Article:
Mr. Hume was essentially a man of hobbies, and whatever hobby he took up was ridden well and hard. At the time that he was brought to Simla the special subject to which he had been devoting his energies was that of ornithology. Possessed of ample private means, he had in his employ an army of collectors, some of them Europeans working on liberal salaries even beyond the limits of India proper, while many private collectors, falling under the influence of Mr. Hume’s genius, gave him strenuous assistance in all parts of the Indian Empire. Many birds new to science were discovered by himself or by his agents. The specimens were all brought to ‘Rothney Castle’ and arranged there in classified order in cabinets which lined the walls of the room utilized as a museum. The collections were rapidly augmenting when suddenly Mr. Hume mounted another hobby. This time it was Theosophy! And one of the tenets of that creed being to take no life, telegrams were sent to the collectors to stop work and shoot no more birds, while at the same time an offer was made to the authorities of the British Museum to present the entire collection to that institution on condition that they would send out an expert to overhaul the specimens at ‘Rothney Castle.’ The offer was naturally accepted; Mr. Sharpe, one of the staff, was sent to Simla and the collection removed to the British, and then the Kensington Museum, where it forms one of the most valuable assets.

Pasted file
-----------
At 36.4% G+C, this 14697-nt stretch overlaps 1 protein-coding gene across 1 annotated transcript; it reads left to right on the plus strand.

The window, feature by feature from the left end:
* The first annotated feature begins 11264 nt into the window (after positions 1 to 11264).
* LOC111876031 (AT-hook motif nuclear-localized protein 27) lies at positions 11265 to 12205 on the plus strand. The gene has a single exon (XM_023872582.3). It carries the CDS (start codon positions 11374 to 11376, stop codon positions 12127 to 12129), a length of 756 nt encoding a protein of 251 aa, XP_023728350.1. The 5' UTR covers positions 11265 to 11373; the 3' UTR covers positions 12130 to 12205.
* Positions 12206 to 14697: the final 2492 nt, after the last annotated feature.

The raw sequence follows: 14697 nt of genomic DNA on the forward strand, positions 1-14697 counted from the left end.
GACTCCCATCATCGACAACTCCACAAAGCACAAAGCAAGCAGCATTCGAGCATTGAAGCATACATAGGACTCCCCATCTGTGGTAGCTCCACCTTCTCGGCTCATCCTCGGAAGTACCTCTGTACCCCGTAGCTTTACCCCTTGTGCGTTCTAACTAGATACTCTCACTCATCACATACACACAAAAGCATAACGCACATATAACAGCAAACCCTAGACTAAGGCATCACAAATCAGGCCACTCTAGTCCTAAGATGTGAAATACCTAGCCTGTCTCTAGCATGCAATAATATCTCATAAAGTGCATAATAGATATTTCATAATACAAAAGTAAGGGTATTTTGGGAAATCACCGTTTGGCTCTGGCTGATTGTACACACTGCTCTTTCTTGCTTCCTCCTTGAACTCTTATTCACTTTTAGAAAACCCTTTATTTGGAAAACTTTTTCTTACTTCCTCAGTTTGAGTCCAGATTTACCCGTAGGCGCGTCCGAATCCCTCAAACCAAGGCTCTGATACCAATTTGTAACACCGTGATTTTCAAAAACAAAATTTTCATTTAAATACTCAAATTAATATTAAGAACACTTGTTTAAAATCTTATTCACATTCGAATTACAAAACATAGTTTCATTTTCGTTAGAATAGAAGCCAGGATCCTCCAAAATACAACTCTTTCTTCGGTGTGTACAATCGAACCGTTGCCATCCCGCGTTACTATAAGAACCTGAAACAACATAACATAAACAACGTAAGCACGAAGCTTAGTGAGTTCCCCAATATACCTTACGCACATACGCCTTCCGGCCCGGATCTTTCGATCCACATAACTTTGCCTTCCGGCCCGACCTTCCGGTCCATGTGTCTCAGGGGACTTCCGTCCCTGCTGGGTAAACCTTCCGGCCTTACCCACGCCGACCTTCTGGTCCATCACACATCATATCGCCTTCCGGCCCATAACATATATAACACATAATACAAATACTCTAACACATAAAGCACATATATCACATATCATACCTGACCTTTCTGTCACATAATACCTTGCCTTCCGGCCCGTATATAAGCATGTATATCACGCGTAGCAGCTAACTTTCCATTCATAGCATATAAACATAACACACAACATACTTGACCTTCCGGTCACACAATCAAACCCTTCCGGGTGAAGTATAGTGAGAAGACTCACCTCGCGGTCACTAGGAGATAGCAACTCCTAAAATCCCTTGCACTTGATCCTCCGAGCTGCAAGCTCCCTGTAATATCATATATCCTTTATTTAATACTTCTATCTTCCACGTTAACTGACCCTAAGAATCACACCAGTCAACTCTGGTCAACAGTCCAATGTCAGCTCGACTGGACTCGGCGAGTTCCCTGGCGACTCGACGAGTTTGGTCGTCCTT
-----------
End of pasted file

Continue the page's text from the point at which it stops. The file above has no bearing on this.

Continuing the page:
Mr. Hume was undoubtedly led to the worship of Theosophy by the High Priestess of that cult, Madame Blavatzky, at whose disposal the hospitality of ‘Rothney Castle’ was always placed. A Theosophical society was formed of which the leading spirits were Madame Blavatzky, Mr. Hume himself and Mr. Sinnett, then editor of the Pioneer and still, it is believed, a leader of Theosophical work in London. Strenuous efforts were made to bring into the fold influential officials and other residents of Simla, and it was even whispered that Madame Blavatzky, who when first arriving in the country had been placed under the surveillance of the police as a suspected Russian agent, had a political object in gaining adherents to her creed! Certain it is that Madame Blavatzky and her American disciple, Colonel Olcott, preached the doctrine that the knowledge and learning of the East reached far higher planes than the science of the West, and that the oriental should not look upon the occidental as a superior being.